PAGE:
Coronavirus: US death toll tops 200,000

Coronavirus: US death toll tops 200,000

The death toll in the USA from coronavirus surged past 200,500 as the country recorded more than 6.88 million confirmed COVID-19 cases as of Tuesday.

Leading experts warned that COVID-19 cases may surge in fall and winter in the United States, reports Xinhua.

Months into the pandemic, the United States has currently recorded more than 6,894,586 confirmed COVID-19 cases, according to the real-time count kept by Johns Hopkins University.

Still, the actual numbers are believed to be much higher due to testing shortages, many unreported cases and other data issues.

Stanley Perlman, professor of microbiology and immunology at the University of Iowa, warned that the numbers of cases may surge in fall and winter. "But we hope that with appropriate measures and perhaps a vaccine, the surge will be less than we fear," he told Xinhua.

The U.S. Centers for Disease Control and Prevention (CDC) announced the first COVID-19 case in the United States on January 21. Four months later, on May 27, the U.S. death toll reached 100,000.

Recently U.S. campuses have become the new front for fighting the COVID-19 pandemic as more students are returning to schools.

As of September 14, The New York Times counted more than 88,000 cases and 60 deaths at 1,190 campuses nationwide.

Read Also: Covid-19: Global caseload now 30.67 mln

The back-to-school season has brought new infections in colleges and universities nationwide. COVID-19 cases in students and children will continue to rise, Perlman acknowledged.

In order to slow the spread of the virus, schools have taken stricter control efforts. Students breaking the rules faced serious consequences.

At Purdue University, three dozen students were suspended for attending an off-campus party and violating the school's social-distancing rules.

"Large gatherings of students on the campus, in classrooms and restaurants, may make schools a hotbed for outbreaks. If strong protective measures are not in place, there will be high risks of local outbreaks," Zhang Zuofeng, a professor of epidemiology and associate dean for research with the school of public health at University of California, Los Angeles, told Xinhua.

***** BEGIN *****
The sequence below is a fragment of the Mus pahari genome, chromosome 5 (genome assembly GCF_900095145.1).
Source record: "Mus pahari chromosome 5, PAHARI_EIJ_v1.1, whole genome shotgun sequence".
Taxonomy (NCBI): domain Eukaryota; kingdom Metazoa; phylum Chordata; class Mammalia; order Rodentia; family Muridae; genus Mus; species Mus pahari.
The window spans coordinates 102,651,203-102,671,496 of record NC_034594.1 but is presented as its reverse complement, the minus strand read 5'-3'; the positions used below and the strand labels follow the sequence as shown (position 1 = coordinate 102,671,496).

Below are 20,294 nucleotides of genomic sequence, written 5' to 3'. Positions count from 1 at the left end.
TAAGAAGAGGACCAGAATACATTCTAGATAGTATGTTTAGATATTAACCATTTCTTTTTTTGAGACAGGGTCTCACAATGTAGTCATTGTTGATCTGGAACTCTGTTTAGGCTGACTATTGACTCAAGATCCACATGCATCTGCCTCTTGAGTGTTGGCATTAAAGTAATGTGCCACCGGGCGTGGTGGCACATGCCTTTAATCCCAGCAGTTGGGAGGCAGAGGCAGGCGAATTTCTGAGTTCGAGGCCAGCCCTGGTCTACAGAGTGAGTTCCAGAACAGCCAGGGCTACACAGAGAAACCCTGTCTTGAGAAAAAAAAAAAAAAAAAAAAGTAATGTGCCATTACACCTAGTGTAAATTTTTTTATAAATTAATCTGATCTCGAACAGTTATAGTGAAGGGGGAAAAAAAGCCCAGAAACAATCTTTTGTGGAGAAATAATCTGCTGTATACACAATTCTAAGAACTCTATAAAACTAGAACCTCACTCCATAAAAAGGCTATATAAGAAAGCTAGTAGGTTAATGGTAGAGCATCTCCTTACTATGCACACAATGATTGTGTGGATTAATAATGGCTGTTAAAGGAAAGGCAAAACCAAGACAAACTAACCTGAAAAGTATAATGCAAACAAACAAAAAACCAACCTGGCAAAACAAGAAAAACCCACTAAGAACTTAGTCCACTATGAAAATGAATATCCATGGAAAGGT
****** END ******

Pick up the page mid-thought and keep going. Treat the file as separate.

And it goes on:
Experts and health officials have called on the public to get vaccinated against influenza in record numbers this fall to avoid a dreaded scenario: flu colliding with COVID-19 pandemic.

As symptoms of flu and COVID-19 are similar, experts are concerned that ,flu-related illnesses could overwhelm hospitals and laboratories that test for both respiratory illnesses.

"This fall and winter could be one of the most complicated public health times we have, with the two coming at the same time," CDC Director Robert Redfield said in a recent interview on the JAMA network.

Arnold Monto, professor of epidemiology at the University of Michigan, told media the predominant flu strain this season could be H3N2, the most feared strain.

It is associated with more complications, hospitalisations and deaths, especially among children, people 65 and older, and people with certain chronic conditions, he said.

The country has been ramping up testing and speeding up research of vaccines and therapies in fighting COVID-19.

The CDC has updated guidelines for testing asymptomatic people, stressing that anyone who has been in contact with an infected person should be tested for coronavirus.

Redfield said last week it will be the late second quarter or third quarter of 2021 before a COVID-19 vaccine is generally available to the American public.

According to Redfield, there would be vaccine initially available some time between November and December, but "very limited supply and will have to be prioritised. "